SAQA’s Connecting Our Natural Worlds exhibition just ended its run at the conservation-minded Arizona-Sonora Desert Museum outside of Tucson, Arizona. But you can view this timely collection via video at saqa.com/CONWvideo.
That’s because part of the opening activity for this exhibition was a video shoot. The resulting video series showcases the artwork in a beautiful museum, which is itself nestled in an awe-inspiring natural landscape. Many of the participating artists attended the opening, affording the video crew the chance to interview them. The artists’ words add impact to the messages in their work.
“The museum’s beautiful facilities and commitment to conservation complemented the work in this exhibition. Working with organizations like this helps to amplify this exhibition’s message of environmental conservation and brings art quilts to a new audience,” says Martha Sielman, SAQA’s executive director. “In these videos, the artists explain the stories behind their work, and the processes and techniques used to create them. We also go up close in a virtual tour of the exhibition to show the details, stitchwork, and textures contained in these works of art.”
SAQA’s mission is to promote the art quilt, and the videos allow these powerful works to be seen by a worldwide audience. Many thanks are extended to all of the SAQA donors who helped make this exhibition and the video series possible, including exhibition benefactor Shirley Neary and art patrons Nancy Erickson, Ann Johnston, Frank Klein, and Bobbe Shapiro Nolan.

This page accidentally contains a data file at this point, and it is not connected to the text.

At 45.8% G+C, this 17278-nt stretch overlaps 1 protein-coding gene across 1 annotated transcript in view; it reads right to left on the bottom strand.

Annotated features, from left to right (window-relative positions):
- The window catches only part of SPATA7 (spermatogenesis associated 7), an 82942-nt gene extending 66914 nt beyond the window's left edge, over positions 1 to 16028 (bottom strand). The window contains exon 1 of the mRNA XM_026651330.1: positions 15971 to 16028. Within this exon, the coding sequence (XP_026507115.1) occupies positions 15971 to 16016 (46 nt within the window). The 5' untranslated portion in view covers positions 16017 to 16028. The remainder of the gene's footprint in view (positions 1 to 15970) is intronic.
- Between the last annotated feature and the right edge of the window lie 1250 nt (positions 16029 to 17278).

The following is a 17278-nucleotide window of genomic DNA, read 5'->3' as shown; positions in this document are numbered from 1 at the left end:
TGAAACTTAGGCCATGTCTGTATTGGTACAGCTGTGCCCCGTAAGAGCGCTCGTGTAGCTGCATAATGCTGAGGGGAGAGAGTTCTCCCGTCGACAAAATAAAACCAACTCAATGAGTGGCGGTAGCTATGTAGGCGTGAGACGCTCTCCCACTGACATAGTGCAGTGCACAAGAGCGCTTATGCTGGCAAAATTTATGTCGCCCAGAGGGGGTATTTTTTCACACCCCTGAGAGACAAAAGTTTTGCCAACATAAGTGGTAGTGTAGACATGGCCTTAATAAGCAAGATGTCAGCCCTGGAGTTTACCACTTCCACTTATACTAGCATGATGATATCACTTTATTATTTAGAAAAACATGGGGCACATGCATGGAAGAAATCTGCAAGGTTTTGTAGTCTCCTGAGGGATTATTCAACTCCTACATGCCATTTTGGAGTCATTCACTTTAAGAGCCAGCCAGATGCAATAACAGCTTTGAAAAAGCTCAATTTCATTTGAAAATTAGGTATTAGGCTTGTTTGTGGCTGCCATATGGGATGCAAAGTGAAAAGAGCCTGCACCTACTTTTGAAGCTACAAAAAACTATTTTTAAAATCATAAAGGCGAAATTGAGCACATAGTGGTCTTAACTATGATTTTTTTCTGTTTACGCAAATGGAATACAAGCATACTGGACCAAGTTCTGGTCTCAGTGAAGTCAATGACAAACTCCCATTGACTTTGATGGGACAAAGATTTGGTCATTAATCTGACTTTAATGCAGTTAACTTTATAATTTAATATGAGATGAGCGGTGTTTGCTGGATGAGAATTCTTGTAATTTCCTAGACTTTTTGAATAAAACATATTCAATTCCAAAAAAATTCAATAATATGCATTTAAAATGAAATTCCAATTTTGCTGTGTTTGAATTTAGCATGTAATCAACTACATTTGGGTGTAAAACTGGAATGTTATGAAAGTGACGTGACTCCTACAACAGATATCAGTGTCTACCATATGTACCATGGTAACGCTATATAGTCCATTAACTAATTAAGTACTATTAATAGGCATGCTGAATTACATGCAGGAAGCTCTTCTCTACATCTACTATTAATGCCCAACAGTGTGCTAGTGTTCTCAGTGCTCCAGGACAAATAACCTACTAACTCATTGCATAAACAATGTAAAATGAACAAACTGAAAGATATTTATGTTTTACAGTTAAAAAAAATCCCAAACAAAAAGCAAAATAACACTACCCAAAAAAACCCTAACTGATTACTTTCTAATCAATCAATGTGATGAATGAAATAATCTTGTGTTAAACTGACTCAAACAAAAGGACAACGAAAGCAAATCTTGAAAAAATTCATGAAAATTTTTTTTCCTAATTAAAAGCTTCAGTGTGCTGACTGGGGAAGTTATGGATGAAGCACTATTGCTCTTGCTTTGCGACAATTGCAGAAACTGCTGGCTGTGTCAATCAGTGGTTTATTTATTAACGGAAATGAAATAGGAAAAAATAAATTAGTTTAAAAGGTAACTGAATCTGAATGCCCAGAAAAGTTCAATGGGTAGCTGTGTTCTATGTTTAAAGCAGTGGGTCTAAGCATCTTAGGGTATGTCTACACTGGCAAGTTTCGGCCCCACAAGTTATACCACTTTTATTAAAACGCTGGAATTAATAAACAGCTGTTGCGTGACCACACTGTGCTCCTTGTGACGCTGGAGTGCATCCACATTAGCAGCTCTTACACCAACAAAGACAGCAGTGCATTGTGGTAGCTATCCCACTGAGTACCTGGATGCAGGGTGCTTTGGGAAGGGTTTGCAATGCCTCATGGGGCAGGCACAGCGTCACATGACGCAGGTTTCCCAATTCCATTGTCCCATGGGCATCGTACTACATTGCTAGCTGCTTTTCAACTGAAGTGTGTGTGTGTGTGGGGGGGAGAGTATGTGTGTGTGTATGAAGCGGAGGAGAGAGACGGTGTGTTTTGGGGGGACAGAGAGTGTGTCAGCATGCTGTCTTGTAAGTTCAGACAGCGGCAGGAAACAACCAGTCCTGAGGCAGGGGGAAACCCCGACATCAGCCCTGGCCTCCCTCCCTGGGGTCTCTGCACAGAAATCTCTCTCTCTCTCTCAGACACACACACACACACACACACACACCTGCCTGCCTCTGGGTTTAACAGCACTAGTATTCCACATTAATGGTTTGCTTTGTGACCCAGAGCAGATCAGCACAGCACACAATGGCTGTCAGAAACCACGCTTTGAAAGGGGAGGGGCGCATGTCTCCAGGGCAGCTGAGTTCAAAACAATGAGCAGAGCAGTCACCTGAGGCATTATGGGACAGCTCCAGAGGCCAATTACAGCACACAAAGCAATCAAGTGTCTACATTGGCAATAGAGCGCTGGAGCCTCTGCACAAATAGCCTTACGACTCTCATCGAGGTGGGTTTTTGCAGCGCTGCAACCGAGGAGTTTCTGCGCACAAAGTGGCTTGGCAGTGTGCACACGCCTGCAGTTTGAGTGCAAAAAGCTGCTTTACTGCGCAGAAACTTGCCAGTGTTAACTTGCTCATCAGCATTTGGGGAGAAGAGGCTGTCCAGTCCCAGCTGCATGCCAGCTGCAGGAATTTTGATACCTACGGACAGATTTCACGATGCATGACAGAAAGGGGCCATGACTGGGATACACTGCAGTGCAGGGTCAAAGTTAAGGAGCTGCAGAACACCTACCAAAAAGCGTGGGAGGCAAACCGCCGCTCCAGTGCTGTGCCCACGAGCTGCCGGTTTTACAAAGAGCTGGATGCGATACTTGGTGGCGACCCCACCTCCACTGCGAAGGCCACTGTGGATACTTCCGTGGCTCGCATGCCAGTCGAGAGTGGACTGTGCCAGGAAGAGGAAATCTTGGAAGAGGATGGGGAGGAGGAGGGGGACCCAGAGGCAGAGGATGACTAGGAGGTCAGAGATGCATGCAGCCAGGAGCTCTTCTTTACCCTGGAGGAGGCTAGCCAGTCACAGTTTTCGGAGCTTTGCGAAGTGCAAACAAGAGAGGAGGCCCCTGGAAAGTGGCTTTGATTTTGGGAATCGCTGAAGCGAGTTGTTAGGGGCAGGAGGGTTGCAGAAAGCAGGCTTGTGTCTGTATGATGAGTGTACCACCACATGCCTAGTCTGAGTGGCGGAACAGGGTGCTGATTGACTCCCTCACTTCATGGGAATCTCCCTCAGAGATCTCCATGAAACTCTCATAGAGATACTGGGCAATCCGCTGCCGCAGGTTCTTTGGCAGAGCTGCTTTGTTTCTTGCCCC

SAQA also captured its Forced to Flee exhibition on video, which can be seen at saqa.com/F2Fvideo. The exhibition explored stories of those forced to flee their homes due to war, oppression, natural disasters, or human rights violations.
Watch for more exhibition video tours at saqa.com.
SAQA’s premier venue for Connecting Our Natural Worlds was the Arizona-Sonora Desert Museum outside of Tucson.
Photo by Jay Pierstorff Photography
31 x 80 inches
Texas Wild Rice
34 x 43 inches
Aileyn Renli Ecob
35 x 58 inches
Photo by Kerby Smith
40 x 30 inches
Photo by Cameron Lancaster
41 x 44 inches
Photo by Jon Christopher Meyer
Brenda H. Smith
Soon the Summer Sun
41 x 29 inches
Elisabeth J. Vereycken
Connecting our Natural Worlds
37 x 24 inches